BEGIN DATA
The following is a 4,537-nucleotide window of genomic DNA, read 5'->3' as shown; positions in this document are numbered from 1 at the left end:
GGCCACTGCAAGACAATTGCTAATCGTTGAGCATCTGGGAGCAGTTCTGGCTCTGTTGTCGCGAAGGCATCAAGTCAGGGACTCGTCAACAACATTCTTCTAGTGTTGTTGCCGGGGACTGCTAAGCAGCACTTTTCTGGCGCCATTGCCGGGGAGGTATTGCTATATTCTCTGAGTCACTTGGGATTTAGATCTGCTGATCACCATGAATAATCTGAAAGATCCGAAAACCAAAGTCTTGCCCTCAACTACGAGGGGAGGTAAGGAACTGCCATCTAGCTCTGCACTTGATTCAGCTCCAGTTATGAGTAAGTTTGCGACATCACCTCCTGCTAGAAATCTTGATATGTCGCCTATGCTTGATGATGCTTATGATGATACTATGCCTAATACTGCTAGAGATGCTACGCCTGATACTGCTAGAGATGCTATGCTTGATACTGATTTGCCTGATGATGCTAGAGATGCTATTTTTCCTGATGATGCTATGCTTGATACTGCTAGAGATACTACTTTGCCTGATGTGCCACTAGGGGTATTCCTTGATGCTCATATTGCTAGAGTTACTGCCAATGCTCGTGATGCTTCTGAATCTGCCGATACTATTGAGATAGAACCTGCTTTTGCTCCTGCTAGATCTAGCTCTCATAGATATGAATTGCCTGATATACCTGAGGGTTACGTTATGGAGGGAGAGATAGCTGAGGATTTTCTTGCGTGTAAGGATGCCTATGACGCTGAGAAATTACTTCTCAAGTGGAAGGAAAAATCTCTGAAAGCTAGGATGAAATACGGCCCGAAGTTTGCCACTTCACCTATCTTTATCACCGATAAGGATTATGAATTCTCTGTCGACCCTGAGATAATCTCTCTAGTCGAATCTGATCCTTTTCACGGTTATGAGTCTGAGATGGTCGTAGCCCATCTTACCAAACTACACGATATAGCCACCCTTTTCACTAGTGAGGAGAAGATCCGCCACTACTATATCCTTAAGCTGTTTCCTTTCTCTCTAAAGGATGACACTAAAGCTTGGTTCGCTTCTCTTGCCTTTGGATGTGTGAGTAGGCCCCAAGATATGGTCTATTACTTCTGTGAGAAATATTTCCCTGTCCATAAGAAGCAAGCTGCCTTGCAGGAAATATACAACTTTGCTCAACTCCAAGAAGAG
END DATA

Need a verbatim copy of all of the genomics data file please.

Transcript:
The following is a 4,537-nucleotide window of genomic DNA, read 5'->3' as shown; positions in this document are numbered from 1 at the left end:
GGCCACTGCAAGACAATTGCTAATCGTTGAGCATCTGGGAGCAGTTCTGGCTCTGTTGTCGCGAAGGCATCAAGTCAGGGACTCGTCAACAACATTCTTCTAGTGTTGTTGCCGGGGACTGCTAAGCAGCACTTTTCTGGCGCCATTGCCGGGGAGGTATTGCTATATTCTCTGAGTCACTTGGGATTTAGATCTGCTGATCACCATGAATAATCTGAAAGATCCGAAAACCAAAGTCTTGCCCTCAACTACGAGGGGAGGTAAGGAACTGCCATCTAGCTCTGCACTTGATTCAGCTCCAGTTATGAGTAAGTTTGCGACATCACCTCCTGCTAGAAATCTTGATATGTCGCCTATGCTTGATGATGCTTATGATGATACTATGCCTAATACTGCTAGAGATGCTACGCCTGATACTGCTAGAGATGCTATGCTTGATACTGATTTGCCTGATGATGCTAGAGATGCTATTTTTCCTGATGATGCTATGCTTGATACTGCTAGAGATACTACTTTGCCTGATGTGCCACTAGGGGTATTCCTTGATGCTCATATTGCTAGAGTTACTGCCAATGCTCGTGATGCTTCTGAATCTGCCGATACTATTGAGATAGAACCTGCTTTTGCTCCTGCTAGATCTAGCTCTCATAGATATGAATTGCCTGATATACCTGAGGGTTACGTTATGGAGGGAGAGATAGCTGAGGATTTTCTTGCGTGTAAGGATGCCTATGACGCTGAGAAATTACTTCTCAAGTGGAAGGAAAAATCTCTGAAAGCTAGGATGAAATACGGCCCGAAGTTTGCCACTTCACCTATCTTTATCACCGATAAGGATTATGAATTCTCTGTCGACCCTGAGATAATCTCTCTAGTCGAATCTGATCCTTTTCACGGTTATGAGTCTGAGATGGTCGTAGCCCATCTTACCAAACTACACGATATAGCCACCCTTTTCACTAGTGAGGAGAAGATCCGCCACTACTATATCCTTAAGCTGTTTCCTTTCTCTCTAAAGGATGACACTAAAGCTTGGTTCGCTTCTCTTGCCTTTGGATGTGTGAGTAGGCCCCAAGATATGGTCTATTACTTCTGTGAGAAATATTTCCCTGTCCATAAGAAGCAAGCTGCCTTGCAGGAAATATACAACTTTGCTCAACTCCAAGAAGAG